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Postoperative esotropia: initial overcorrection or consecutive esotropia?

Abstract

Purpose

To investigate the length of time required for diagnosing consecutive esotropia rather than initial overcorrection and examine risk factors for persistent postoperative esotropia after intermittent exotropia surgery.

Methods

This is a retrospective case series in a tertiary medical center. Fifty consecutive patients with postoperative esotropia ≥6 prism diopters at 1 week following exotropia surgery, managed with nonsurgical management and followed up for more than 6 months from 2014 to 2015, were included. Patients were allocated to 1 of 2 groups depending on whether the postoperative esotropia was resolved at 1 month after surgery. Patients with ongoing nonsurgical management were reevaluated monthly. Timing that significant resolution occurred was assessed. Clinical characteristics and motor and sensory successes were evaluated at 6 months after surgery.

Results

Thirty-two patients were allocated to group 1 and 18 to group 2. Significant resolution occurred between 1 week and 1 month after surgery. Patients were older and preoperative deviation at distance was larger in group 2 than in group 1 (p = 0.006 and 0.015). A significantly larger proportion of patients in group 2 showed combined vertical deviation (p = 0.019). Motor and sensory success rates were comparable.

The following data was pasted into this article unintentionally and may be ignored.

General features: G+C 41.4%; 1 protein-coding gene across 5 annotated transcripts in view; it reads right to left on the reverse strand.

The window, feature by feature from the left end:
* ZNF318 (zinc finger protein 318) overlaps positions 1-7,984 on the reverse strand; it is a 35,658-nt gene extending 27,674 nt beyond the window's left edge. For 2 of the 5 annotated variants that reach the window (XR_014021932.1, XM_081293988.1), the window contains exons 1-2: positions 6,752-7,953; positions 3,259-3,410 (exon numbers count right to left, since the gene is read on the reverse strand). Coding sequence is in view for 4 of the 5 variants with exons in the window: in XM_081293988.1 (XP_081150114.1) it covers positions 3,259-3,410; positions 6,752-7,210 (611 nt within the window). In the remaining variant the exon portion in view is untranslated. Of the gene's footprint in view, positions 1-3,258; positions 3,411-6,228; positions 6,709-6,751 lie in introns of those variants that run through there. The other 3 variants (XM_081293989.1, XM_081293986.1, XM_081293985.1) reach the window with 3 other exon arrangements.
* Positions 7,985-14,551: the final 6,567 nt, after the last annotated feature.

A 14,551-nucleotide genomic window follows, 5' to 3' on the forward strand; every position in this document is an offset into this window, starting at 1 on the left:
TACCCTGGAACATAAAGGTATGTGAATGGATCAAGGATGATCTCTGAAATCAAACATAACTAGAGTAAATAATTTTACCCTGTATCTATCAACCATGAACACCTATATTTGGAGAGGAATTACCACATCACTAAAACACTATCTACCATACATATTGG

Conclusions

When initial postoperative esotropia persists for more than 1 month, it should be regarded as consecutive esotropia. Older age, a larger preoperative deviation, and concurrent vertical deviation are risk factors for persistent postoperative esodeviations. Therefore, more postoperative attention should be given to these patients.

Eur J Ophthalmol 2017; 27(6): 652 - 657

Article Type: ORIGINAL RESEARCH ARTICLE

DOI:10.5301/ejo.5000954

Authors

Hyeshin Jeon, Heeyoung Choi

Article History

Disclosures

Financial support: No financial support was received for this submission.
Conflict of interest: None of the authors has conflict of interest with this submission.

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Authors

Affiliations

  • Department of Ophthalmology and Medical Research Institute, Pusan National University Hospital, Busan - South Korea

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